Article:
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      Mako Total Knee Replacement

      Mako Total Knee: Key Points

      Mako Total Knee Replacement Machine by Stryker
      • Total knee replacements in the United States are expected to increase 189% by 2030,1 yet studies have shown that approximately 30 percent of patients are dissatisfied after conventional surgery. 2
      • Mako Total Knee transforms the way total knee replacements are performed.
      • Through CT-based 3D modeling of bone anatomy, surgeons can use the Mako System to create a personalized surgical plan and identify the implant size, orientation and alignment based on each patient’s unique anatomy. The Mako System also enables surgeons to virtually modify the surgical plan intraoperatively and assists them in executing bone resections.
      • The Mako Total Knee application is a knee replacement treatment option designed to relieve the pain caused by joint degeneration due to osteoarthritis.
      • Mako Total Knee combines Stryker’s advanced robotic technology with its clinically proven GetAroundKnee, Triathlon Total Knee System, which enabled surgeons to have a more predictable surgical experience with increased accuracy during laboratory testing.3
      • The Mako Total Knee application was designed based on the clinically successful Mako Partial Knee and Mako Total Hip applications. Mako RoboticArm Assisted Surgery enables surgeons to have a more predictable surgical experience and offers them a leadership advantage in our evolving healthcare environment.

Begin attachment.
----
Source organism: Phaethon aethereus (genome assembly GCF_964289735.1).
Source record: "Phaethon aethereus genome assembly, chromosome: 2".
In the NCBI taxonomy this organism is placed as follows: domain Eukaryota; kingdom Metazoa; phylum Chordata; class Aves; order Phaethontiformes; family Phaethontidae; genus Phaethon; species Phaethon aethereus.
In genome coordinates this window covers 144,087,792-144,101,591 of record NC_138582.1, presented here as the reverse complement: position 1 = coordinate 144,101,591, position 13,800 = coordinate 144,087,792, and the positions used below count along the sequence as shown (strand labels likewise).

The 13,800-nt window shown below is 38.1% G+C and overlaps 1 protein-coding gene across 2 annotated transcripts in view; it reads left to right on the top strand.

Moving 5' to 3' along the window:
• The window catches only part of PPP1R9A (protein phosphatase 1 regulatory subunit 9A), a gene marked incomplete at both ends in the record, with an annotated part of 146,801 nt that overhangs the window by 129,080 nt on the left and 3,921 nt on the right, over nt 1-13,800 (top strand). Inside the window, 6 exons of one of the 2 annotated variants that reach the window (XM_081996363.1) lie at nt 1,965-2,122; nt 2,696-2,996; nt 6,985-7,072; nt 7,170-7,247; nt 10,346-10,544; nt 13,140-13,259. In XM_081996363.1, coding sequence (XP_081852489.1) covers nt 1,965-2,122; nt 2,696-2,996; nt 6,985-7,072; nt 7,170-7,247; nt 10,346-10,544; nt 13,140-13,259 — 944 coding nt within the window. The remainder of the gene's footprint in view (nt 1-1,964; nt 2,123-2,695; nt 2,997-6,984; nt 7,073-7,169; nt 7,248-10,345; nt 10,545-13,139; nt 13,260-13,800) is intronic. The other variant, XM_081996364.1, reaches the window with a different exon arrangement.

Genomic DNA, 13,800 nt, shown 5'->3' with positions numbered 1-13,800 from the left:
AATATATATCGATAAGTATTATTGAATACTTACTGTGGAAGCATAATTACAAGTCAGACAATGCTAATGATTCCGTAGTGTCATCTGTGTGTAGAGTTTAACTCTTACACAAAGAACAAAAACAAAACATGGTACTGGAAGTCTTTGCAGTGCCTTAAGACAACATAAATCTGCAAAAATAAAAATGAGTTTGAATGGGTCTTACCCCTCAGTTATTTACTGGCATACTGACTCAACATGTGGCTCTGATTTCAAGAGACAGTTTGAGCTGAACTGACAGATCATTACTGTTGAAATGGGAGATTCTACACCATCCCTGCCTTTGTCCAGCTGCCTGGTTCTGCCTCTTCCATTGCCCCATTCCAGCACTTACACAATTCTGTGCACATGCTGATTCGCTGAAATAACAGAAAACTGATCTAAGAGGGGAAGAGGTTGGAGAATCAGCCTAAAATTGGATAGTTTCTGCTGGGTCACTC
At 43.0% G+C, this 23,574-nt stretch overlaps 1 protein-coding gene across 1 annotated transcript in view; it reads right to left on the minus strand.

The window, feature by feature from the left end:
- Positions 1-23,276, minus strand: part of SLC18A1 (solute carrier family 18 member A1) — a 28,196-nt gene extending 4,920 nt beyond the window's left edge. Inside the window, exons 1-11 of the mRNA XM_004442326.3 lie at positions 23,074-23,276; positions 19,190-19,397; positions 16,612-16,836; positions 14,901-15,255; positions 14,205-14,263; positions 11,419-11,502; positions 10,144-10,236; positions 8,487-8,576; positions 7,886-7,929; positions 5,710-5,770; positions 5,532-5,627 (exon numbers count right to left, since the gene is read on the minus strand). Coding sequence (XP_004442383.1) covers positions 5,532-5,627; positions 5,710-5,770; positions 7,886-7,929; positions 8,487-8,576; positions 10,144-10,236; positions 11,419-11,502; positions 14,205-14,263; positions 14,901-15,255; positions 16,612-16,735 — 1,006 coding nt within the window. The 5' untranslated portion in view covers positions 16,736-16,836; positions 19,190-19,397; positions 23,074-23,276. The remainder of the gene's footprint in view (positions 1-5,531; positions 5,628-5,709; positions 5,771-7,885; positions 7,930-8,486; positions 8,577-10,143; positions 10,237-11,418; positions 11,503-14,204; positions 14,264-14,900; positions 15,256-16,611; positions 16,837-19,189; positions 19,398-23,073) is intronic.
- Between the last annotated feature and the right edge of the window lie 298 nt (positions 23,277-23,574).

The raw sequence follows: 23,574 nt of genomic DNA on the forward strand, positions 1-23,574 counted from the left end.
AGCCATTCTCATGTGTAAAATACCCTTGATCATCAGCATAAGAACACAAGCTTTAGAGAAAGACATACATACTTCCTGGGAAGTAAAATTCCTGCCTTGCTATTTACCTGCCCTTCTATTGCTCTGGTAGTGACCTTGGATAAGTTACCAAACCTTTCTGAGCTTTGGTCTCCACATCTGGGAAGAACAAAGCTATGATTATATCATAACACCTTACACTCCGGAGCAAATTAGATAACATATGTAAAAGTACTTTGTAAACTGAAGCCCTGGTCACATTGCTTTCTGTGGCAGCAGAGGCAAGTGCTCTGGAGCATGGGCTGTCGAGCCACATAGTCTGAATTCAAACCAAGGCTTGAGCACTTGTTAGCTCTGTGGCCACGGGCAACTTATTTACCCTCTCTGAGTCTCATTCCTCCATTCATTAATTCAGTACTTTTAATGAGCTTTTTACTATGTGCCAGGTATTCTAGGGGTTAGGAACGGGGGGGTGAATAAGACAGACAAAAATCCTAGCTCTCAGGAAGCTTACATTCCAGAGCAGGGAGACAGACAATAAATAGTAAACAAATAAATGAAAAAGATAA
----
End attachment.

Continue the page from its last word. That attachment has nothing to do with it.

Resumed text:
• At the time of its commercial launch in March 2017, more than 1,400 Mako Total Knee surgeries had been performed in 65 hospitals in four countries, including the United States, Australia, Germany and the United Kingdom.4
      • In 2017, the Mako System became the first and only robotic technology that can be used across the joint replacement service line to perform total knee, total hip and partial knee replacements.
      • Since 2007, more than 100,000 total procedures, including total knee, partial knee and total hip replacements, have been performed with Mako.4

      Sources

       

      1. AAOS. Projected volume of primary and revision total joint replacement in the U.S. 2030 to 2060. http://aaos-annualmeeting-presskit.org/2018/research-news/sloan_tjr/. Accessed May 9, 2018.
      2. Christiaan Keurentjes J, Fiocco M, So-Osman C, et al. Patients with severe radiographic osteoarthritis have better prognosis in physical functioning after hip and knee replacement: a cohort-study. PLOS One. 2013; 8(4): 1-8.
      3. Hampp EL, Scholl LY, Prieto M, Chang T, Abbasi AZ, Bhowmik-Stoker M, Otto JK, Jacofsky DJ, Mont MA. “Accuracy Assessment of Robotic and Manual TKA in a Cadaveric Model.” Robotic-arm assisted total knee arthroplasty demonstrated greater accuracy to plan compared to manual technique. ORS 2017 Annual Meeting. San Diego. Poster No.2412.
      4. Stryker Sales Data.

       

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